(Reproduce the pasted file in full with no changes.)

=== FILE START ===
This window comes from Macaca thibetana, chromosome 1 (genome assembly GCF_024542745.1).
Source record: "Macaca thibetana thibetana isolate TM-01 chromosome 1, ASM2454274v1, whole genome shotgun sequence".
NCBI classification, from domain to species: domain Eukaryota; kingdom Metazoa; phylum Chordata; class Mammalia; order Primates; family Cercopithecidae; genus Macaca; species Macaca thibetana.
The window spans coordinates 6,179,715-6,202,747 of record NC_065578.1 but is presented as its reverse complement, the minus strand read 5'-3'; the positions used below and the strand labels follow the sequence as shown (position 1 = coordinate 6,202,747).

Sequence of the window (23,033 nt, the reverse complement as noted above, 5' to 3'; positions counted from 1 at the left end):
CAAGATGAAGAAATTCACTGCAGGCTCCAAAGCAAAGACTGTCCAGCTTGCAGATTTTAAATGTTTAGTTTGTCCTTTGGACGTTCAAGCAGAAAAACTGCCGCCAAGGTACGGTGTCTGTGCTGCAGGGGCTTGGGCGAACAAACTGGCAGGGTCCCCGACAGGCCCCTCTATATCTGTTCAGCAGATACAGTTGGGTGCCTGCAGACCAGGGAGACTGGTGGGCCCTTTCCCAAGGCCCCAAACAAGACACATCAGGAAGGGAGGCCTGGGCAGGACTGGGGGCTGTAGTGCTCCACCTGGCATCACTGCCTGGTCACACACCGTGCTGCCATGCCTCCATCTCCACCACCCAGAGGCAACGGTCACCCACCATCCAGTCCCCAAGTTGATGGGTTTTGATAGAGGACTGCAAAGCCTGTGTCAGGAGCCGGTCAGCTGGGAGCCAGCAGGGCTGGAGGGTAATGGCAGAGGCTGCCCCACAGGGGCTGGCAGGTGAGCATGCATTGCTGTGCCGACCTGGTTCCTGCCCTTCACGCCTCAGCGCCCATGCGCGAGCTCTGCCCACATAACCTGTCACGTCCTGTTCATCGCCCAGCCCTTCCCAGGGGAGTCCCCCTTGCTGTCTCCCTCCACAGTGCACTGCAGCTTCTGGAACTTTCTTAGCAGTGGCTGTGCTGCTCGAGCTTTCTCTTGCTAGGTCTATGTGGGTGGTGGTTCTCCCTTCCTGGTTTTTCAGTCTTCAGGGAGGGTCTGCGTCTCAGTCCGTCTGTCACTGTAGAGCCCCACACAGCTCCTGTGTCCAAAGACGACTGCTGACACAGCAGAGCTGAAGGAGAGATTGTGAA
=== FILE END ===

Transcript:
This window comes from Macaca thibetana, chromosome 1 (genome assembly GCF_024542745.1).
Source record: "Macaca thibetana thibetana isolate TM-01 chromosome 1, ASM2454274v1, whole genome shotgun sequence".
NCBI classification, from domain to species: domain Eukaryota; kingdom Metazoa; phylum Chordata; class Mammalia; order Primates; family Cercopithecidae; genus Macaca; species Macaca thibetana.
The window spans coordinates 6,179,715-6,202,747 of record NC_065578.1 but is presented as its reverse complement, the minus strand read 5'-3'; the positions used below and the strand labels follow the sequence as shown (position 1 = coordinate 6,202,747).

Sequence of the window (23,033 nt, the reverse complement as noted above, 5' to 3'; positions counted from 1 at the left end):
CAAGATGAAGAAATTCACTGCAGGCTCCAAAGCAAAGACTGTCCAGCTTGCAGATTTTAAATGTTTAGTTTGTCCTTTGGACGTTCAAGCAGAAAAACTGCCGCCAAGGTACGGTGTCTGTGCTGCAGGGGCTTGGGCGAACAAACTGGCAGGGTCCCCGACAGGCCCCTCTATATCTGTTCAGCAGATACAGTTGGGTGCCTGCAGACCAGGGAGACTGGTGGGCCCTTTCCCAAGGCCCCAAACAAGACACATCAGGAAGGGAGGCCTGGGCAGGACTGGGGGCTGTAGTGCTCCACCTGGCATCACTGCCTGGTCACACACCGTGCTGCCATGCCTCCATCTCCACCACCCAGAGGCAACGGTCACCCACCATCCAGTCCCCAAGTTGATGGGTTTTGATAGAGGACTGCAAAGCCTGTGTCAGGAGCCGGTCAGCTGGGAGCCAGCAGGGCTGGAGGGTAATGGCAGAGGCTGCCCCACAGGGGCTGGCAGGTGAGCATGCATTGCTGTGCCGACCTGGTTCCTGCCCTTCACGCCTCAGCGCCCATGCGCGAGCTCTGCCCACATAACCTGTCACGTCCTGTTCATCGCCCAGCCCTTCCCAGGGGAGTCCCCCTTGCTGTCTCCCTCCACAGTGCACTGCAGCTTCTGGAACTTTCTTAGCAGTGGCTGTGCTGCTCGAGCTTTCTCTTGCTAGGTCTATGTGGGTGGTGGTTCTCCCTTCCTGGTTTTTCAGTCTTCAGGGAGGGTCTGCGTCTCAGTCCGTCTGTCACTGTAGAGCCCCACACAGCTCCTGTGTCCAAAGACGACTGCTGACACAGCAGAGCTGAAGGAGAGATTGTGAA